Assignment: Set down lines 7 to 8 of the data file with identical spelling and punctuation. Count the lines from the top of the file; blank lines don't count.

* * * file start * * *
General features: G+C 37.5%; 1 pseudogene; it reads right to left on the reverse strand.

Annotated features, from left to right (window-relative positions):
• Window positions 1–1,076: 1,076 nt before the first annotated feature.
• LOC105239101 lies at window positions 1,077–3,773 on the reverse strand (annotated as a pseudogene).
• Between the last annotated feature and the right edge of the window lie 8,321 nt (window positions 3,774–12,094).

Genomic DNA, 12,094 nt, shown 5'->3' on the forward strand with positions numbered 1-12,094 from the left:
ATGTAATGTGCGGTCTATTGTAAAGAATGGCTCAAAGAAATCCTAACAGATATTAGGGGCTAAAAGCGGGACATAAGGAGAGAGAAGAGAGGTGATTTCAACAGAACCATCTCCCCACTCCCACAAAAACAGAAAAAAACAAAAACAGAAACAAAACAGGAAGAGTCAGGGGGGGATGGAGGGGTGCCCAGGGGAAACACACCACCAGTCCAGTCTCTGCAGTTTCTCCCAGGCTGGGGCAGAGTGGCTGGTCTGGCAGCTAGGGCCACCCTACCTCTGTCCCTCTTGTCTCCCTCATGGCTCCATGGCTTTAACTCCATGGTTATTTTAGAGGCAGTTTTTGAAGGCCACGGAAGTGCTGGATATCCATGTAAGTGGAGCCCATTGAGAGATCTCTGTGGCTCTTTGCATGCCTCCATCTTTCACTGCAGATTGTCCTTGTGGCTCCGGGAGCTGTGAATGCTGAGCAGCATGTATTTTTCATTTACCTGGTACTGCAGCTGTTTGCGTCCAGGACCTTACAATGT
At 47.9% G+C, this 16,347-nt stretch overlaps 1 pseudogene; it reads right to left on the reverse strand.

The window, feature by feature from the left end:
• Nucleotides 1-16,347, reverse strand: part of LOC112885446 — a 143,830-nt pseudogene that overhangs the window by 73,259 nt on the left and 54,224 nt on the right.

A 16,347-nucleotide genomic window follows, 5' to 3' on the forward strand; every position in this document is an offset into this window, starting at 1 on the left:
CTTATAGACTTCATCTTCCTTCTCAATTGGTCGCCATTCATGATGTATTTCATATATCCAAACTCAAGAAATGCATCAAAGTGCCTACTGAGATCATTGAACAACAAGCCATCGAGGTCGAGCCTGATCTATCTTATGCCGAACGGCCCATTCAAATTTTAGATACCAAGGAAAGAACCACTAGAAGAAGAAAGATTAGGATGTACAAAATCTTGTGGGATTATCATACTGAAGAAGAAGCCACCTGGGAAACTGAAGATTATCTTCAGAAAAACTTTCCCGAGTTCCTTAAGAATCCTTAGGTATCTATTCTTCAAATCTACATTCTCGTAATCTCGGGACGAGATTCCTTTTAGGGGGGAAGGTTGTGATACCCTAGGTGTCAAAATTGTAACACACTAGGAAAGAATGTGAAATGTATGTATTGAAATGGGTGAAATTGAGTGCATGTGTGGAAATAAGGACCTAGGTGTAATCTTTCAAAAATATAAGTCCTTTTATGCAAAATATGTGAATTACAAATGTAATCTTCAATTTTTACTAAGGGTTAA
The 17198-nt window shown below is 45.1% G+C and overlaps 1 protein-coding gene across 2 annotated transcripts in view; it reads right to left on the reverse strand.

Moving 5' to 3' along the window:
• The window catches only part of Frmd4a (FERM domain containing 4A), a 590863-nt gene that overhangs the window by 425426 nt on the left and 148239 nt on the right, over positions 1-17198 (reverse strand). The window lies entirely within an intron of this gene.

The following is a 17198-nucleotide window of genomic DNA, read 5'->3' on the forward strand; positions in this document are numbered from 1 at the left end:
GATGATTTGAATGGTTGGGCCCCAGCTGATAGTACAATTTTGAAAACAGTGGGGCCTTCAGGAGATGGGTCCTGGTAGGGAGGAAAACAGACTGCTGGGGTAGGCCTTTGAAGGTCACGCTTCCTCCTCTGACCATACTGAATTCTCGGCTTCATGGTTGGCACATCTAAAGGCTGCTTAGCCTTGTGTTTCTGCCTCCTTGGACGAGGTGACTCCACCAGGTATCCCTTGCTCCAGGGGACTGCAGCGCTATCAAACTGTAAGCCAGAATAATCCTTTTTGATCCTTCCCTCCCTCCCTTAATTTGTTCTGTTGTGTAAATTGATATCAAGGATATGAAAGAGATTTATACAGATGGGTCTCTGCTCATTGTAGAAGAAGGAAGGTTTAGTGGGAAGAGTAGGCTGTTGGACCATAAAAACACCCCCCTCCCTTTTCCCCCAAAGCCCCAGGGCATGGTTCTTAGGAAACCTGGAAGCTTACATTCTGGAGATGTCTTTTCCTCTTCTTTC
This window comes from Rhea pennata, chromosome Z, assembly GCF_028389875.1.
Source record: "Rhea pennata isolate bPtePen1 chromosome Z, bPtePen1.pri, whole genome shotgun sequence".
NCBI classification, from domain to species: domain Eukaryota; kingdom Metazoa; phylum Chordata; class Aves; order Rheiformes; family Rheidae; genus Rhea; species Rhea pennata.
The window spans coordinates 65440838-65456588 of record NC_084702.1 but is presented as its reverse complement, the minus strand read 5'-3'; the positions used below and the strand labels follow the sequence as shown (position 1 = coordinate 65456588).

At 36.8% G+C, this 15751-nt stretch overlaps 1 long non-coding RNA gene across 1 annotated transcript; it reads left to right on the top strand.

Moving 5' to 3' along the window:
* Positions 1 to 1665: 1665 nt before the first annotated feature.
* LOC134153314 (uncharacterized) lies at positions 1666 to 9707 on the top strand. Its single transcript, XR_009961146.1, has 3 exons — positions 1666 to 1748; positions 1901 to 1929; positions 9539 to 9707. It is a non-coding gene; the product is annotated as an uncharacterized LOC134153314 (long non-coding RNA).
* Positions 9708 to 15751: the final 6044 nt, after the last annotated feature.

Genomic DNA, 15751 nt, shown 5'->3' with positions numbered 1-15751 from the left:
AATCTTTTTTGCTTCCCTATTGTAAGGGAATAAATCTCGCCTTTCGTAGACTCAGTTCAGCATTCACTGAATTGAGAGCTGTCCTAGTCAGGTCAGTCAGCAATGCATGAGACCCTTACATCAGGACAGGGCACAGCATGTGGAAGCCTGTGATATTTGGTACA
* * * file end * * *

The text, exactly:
ATGTAATGTGCGGTCTATTGTAAAGAATGGCTCAAAGAAATCCTAACAGATATTAGGGGCTAAAAGCGGGACATAAGGAGAGAGAAGAGAGGTGATTTCAACAGAACCATCTCCCCACTCCCACAAAAACAGAAAAAAACAAAAACAGAAACAAAACAGGAAGAGTCAGGGGGGGATGGAGGGGTGCCCAGGGGAAACACACCACCAGTCCAGTCTCTGCAGTTTCTCCCAGGCTGGGGCAGAGTGGCTGGTCTGGCAGCTAGGGCCACCCTACCTCTGTCCCTCTTGTCTCCCTCATGGCTCCATGGCTTTAACTCCATGGTTATTTTAGAGGCAGTTTTTGAAGGCCACGGAAGTGCTGGATATCCATGTAAGTGGAGCCCATTGAGAGATCTCTGTGGCTCTTTGCATGCCTCCATCTTTCACTGCAGATTGTCCTTGTGGCTCCGGGAGCTGTGAATGCTGAGCAGCATGTATTTTTCATTTACCTGGTACTGCAGCTGTTTGCGTCCAGGACCTTACAATGT
At 47.9% G+C, this 16,347-nt stretch overlaps 1 pseudogene; it reads right to left on the reverse strand.